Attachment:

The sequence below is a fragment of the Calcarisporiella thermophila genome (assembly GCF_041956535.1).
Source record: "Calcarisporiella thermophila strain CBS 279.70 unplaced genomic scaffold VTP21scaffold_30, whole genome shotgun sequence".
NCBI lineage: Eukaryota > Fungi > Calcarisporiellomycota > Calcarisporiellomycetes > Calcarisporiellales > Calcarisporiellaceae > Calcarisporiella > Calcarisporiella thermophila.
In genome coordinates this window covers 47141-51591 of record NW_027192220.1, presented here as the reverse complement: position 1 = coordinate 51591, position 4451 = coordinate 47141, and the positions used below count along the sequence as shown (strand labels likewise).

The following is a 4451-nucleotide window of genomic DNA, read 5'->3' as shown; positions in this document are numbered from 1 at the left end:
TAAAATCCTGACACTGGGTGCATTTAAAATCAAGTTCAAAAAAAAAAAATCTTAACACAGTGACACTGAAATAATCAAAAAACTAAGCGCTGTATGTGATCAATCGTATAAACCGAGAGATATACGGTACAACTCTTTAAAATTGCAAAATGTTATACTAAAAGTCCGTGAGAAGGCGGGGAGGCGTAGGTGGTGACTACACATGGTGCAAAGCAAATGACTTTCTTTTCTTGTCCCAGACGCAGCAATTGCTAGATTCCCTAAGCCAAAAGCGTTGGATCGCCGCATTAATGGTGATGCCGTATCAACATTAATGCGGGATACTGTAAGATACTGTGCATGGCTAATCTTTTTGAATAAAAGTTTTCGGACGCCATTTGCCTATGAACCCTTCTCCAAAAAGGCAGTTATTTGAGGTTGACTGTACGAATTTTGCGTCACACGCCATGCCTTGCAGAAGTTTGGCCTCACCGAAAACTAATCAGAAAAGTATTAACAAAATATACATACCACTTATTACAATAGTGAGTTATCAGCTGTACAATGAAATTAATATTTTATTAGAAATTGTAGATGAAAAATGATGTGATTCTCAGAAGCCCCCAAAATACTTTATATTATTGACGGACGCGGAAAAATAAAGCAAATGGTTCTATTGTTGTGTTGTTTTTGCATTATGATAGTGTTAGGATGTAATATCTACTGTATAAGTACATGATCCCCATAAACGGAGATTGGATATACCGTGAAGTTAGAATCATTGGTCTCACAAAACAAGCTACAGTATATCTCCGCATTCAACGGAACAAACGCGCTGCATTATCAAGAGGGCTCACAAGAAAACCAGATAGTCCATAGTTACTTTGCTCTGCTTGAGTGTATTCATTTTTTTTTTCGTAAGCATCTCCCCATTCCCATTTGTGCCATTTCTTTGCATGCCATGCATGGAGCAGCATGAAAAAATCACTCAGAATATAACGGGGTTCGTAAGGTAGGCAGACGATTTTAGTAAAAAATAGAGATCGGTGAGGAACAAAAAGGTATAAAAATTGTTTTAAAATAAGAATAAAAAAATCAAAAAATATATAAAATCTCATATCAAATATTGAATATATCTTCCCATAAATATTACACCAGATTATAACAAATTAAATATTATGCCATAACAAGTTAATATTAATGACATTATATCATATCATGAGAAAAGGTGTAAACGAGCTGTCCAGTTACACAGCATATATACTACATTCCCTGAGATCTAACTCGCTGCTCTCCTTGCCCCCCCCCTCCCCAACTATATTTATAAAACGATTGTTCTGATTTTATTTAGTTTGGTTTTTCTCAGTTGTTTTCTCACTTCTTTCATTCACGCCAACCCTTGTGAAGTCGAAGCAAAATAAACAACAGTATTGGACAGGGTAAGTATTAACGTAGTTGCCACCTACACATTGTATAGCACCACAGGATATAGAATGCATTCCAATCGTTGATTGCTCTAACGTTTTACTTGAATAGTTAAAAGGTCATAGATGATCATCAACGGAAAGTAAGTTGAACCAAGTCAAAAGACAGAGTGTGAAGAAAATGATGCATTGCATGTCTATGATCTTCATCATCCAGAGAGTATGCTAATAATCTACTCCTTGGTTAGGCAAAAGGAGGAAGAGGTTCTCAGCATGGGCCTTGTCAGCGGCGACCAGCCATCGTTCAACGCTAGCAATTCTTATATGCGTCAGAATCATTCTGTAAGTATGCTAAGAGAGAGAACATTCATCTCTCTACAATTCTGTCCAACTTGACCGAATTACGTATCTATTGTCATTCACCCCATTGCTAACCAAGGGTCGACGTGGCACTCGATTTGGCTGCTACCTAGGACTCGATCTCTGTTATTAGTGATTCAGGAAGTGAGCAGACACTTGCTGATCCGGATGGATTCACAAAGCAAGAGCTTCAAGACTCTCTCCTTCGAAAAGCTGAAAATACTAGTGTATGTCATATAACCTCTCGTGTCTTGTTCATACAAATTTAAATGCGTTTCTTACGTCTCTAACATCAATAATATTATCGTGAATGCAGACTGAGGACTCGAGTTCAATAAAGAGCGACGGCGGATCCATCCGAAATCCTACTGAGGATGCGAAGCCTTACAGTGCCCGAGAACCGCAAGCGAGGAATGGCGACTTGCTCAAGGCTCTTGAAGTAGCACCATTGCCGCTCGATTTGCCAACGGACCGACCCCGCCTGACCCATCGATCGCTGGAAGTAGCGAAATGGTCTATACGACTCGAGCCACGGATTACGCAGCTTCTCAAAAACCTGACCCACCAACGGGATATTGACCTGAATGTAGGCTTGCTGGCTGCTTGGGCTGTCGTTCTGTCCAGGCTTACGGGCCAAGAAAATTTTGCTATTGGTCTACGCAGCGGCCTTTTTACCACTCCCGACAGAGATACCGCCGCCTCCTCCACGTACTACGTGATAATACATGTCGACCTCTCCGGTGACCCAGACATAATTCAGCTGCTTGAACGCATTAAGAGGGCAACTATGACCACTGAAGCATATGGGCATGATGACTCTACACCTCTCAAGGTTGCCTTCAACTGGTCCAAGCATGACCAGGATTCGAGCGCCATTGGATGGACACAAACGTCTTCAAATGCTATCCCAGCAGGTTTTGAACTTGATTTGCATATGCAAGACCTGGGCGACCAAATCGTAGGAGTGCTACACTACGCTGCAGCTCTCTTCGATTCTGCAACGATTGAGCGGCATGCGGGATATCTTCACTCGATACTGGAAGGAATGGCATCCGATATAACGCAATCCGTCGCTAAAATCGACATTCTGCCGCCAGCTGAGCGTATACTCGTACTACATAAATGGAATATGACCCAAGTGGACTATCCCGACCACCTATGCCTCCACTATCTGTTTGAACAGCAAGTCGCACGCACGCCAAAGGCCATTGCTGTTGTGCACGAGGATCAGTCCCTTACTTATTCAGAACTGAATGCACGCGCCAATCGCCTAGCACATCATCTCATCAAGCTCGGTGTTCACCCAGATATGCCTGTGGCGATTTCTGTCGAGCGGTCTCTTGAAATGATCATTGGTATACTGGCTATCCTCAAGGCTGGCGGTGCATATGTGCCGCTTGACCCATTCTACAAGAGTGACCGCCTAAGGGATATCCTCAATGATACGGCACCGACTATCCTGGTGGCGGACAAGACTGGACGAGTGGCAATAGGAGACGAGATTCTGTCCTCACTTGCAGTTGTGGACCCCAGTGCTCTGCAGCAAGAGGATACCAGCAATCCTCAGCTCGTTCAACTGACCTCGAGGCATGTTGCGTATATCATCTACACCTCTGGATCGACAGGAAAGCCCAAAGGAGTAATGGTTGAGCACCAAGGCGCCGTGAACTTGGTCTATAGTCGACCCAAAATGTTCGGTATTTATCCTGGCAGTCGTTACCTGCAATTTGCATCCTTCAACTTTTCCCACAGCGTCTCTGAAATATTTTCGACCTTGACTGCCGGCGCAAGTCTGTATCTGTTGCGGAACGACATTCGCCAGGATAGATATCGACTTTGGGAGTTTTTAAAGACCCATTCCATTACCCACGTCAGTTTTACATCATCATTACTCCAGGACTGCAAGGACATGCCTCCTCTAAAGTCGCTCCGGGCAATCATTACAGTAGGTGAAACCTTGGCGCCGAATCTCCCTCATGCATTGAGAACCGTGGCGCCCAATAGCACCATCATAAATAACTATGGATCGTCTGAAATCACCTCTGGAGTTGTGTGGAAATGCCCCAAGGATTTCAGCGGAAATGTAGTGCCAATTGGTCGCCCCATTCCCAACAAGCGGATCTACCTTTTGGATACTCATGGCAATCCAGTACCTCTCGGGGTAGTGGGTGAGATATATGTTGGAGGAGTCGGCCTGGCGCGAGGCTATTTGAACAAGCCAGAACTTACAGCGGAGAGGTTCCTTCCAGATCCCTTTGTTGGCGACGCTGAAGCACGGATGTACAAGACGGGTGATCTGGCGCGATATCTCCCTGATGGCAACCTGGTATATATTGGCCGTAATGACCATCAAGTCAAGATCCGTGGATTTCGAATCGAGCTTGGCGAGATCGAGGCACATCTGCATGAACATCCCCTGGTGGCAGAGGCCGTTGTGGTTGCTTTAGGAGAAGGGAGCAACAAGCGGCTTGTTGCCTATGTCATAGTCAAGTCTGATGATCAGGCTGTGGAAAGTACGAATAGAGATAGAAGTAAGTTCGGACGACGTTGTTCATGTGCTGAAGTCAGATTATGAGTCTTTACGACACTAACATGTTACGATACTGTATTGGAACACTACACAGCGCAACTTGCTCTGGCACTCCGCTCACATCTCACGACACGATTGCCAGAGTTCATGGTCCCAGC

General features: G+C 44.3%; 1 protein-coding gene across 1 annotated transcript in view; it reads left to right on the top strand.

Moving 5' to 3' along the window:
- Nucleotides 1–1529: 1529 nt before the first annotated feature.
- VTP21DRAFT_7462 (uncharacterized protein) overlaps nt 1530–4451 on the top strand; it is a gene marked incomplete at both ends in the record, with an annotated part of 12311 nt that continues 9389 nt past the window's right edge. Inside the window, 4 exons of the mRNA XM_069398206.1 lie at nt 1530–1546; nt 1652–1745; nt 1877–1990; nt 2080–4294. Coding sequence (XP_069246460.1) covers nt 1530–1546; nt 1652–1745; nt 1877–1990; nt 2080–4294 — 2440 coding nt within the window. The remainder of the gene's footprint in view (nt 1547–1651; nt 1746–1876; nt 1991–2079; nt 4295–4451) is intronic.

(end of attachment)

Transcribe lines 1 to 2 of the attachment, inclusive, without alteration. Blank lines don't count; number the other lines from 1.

The sequence below is a fragment of the Calcarisporiella thermophila genome (assembly GCF_041956535.1).
Source record: "Calcarisporiella thermophila strain CBS 279.70 unplaced genomic scaffold VTP21scaffold_30, whole genome shotgun sequence".